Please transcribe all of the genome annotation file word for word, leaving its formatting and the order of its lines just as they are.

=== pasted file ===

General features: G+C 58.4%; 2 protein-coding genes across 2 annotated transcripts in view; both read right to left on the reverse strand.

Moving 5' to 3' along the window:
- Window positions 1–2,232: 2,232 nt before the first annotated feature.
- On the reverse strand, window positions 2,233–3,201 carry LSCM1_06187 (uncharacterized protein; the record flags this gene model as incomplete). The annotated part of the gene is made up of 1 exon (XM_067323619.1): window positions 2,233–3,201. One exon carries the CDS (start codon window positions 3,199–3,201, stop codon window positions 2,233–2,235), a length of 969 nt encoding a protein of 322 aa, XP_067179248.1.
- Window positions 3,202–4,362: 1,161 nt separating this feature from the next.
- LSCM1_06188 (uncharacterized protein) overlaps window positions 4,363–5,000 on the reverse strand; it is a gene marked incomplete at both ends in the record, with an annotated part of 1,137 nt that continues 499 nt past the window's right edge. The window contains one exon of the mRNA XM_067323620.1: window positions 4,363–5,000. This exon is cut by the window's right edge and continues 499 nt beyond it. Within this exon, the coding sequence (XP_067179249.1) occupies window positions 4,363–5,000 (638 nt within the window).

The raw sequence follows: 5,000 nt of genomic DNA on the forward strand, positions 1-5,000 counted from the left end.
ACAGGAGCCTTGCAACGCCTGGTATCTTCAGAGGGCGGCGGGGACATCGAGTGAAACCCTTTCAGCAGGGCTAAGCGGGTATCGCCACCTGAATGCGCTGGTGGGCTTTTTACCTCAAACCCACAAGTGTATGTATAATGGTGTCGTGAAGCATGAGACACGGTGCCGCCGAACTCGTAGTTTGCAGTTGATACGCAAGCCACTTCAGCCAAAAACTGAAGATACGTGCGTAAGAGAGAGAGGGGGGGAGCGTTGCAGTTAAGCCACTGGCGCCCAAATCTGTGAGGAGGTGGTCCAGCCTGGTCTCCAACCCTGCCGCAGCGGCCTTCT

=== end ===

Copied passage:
General features: G+C 58.4%; 2 protein-coding genes across 2 annotated transcripts in view; both read right to left on the reverse strand.

Moving 5' to 3' along the window:
- Window positions 1–2,232: 2,232 nt before the first annotated feature.
- On the reverse strand, window positions 2,233–3,201 carry LSCM1_06187 (uncharacterized protein; the record flags this gene model as incomplete). The annotated part of the gene is made up of 1 exon (XM_067323619.1): window positions 2,233–3,201. One exon carries the CDS (start codon window positions 3,199–3,201, stop codon window positions 2,233–2,235), a length of 969 nt encoding a protein of 322 aa, XP_067179248.1.
- Window positions 3,202–4,362: 1,161 nt separating this feature from the next.
- LSCM1_06188 (uncharacterized protein) overlaps window positions 4,363–5,000 on the reverse strand; it is a gene marked incomplete at both ends in the record, with an annotated part of 1,137 nt that continues 499 nt past the window's right edge. The window contains one exon of the mRNA XM_067323620.1: window positions 4,363–5,000. This exon is cut by the window's right edge and continues 499 nt beyond it. Within this exon, the coding sequence (XP_067179249.1) occupies window positions 4,363–5,000 (638 nt within the window).

The raw sequence follows: 5,000 nt of genomic DNA on the forward strand, positions 1-5,000 counted from the left end.
ACAGGAGCCTTGCAACGCCTGGTATCTTCAGAGGGCGGCGGGGACATCGAGTGAAACCCTTTCAGCAGGGCTAAGCGGGTATCGCCACCTGAATGCGCTGGTGGGCTTTTTACCTCAAACCCACAAGTGTATGTATAATGGTGTCGTGAAGCATGAGACACGGTGCCGCCGAACTCGTAGTTTGCAGTTGATACGCAAGCCACTTCAGCCAAAAACTGAAGATACGTGCGTAAGAGAGAGAGGGGGGGAGCGTTGCAGTTAAGCCACTGGCGCCCAAATCTGTGAGGAGGTGGTCCAGCCTGGTCTCCAACCCTGCCGCAGCGGCCTTCT